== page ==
The classes

Firstly: the source code intends to be well-documented, so please forgive me if some of the information here is a bit too shallow. And please inform me if some parts are hard to understand.

The main class of the lexxer project is cooLexxer. It provides the following public methods:

cooLexxer::cooLexxer(cooLexxerInputStream *plisData,
                     cooLexxerMap *plmTokenMap,
                     cooLexxerListener *pllReceiver);

void cooLexxer::vParseCharacter();

The constructor takes three arguments. The first one is of the type cooLexxerInputStream which - the name speaks for itself - feeds the lexical analyzer with input. For an example on how to implement a class derived from cooLexxerInputStream see the cooLexxerTextInputStream class in the lexxer project.

The second argument is more interesting. The cooLexxerMap contains the map of tokens (which is more like a tree).

Suppose the map is empty, and you add a token like "blank" to it like in the example above. Then the root level map contains only one node, a 'b'. This node has exactly one child node, a 'l'. This goes on until the 'k' follows, which is a leaf.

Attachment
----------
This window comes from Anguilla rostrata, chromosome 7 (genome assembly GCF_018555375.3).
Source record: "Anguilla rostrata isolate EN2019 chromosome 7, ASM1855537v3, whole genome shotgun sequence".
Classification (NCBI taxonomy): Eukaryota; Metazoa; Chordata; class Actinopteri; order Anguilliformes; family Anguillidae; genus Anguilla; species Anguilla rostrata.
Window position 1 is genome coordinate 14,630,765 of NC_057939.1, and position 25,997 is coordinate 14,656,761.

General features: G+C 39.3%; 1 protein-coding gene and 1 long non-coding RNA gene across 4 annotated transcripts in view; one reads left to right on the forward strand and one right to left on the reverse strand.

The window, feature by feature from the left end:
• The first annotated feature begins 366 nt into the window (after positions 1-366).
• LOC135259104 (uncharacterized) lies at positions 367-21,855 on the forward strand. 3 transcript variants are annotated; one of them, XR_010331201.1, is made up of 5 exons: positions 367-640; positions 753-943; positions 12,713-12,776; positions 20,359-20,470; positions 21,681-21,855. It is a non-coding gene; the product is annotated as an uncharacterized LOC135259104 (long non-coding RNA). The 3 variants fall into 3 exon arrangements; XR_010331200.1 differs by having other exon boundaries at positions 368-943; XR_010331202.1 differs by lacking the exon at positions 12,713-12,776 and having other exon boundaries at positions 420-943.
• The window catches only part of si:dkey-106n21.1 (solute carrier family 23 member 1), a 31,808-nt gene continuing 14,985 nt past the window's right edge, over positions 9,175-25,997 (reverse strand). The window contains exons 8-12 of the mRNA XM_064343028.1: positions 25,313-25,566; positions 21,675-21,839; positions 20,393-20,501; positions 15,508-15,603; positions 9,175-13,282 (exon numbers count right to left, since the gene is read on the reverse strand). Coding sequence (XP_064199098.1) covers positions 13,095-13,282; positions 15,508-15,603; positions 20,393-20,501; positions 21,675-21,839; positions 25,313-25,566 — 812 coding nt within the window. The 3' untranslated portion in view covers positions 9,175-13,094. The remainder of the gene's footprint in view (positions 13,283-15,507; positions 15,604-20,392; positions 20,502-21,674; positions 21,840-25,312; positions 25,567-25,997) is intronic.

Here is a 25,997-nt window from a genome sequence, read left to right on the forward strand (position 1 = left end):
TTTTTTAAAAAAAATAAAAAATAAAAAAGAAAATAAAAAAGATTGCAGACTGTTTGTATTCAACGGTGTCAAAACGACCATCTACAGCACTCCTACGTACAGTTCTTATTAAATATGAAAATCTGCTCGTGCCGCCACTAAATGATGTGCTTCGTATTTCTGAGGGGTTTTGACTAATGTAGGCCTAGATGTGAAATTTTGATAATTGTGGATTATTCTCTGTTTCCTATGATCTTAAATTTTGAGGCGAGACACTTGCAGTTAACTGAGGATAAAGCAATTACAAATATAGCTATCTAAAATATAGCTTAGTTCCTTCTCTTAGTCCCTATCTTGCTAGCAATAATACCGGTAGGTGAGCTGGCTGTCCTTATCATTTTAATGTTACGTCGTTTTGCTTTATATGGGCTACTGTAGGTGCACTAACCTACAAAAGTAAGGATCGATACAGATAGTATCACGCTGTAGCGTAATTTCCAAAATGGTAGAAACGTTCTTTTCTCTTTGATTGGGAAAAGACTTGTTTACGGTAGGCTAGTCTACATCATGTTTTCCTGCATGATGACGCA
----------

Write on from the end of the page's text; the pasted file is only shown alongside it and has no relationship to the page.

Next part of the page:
Now you add another token, "blanky". This would follow the same path until the 'k' is hit again, but adds another child node, the 'y'. This node is now also a 'leaf', meaning that this would be a completed token.

Now if the input stream contains a 'b', the tokenizer recognizes that that is a valid start for at least one token. Continuing with 'l','a','n','k', no character violates the order, but still both of the two tokens could match the pattern. The next character would decide if it is the token "blank" or "blanky" would be recognized.

As you can see, this requires the matching of only one character at a time - not whole strings.

The last argument is the class 'listening' to the output of the tokenizer. The pure virtual base class cooLexxerListener (which is itself derived from ctkCheckValid and from ctkExternalObjectPointer, see below) defines the method

virtual	void cooLexxerInputStream::vRegisterToken(
                 const std::tstring& strTokenText,
                 cooLexxerTokenRule* pltrRule) = 0;

and is called by cooLexxer everytime a token has been recognized.

The toolkit classes

The tkCommon project defines the following partially virtual base classes (among a few others which are not relevant here):

  • ctkCheckValid
  • ctkExternalObjectPointer

ctkCheckValid defines methods for debugging support and consistency checks. It contains the following methods:

  • bool fCheckValid() const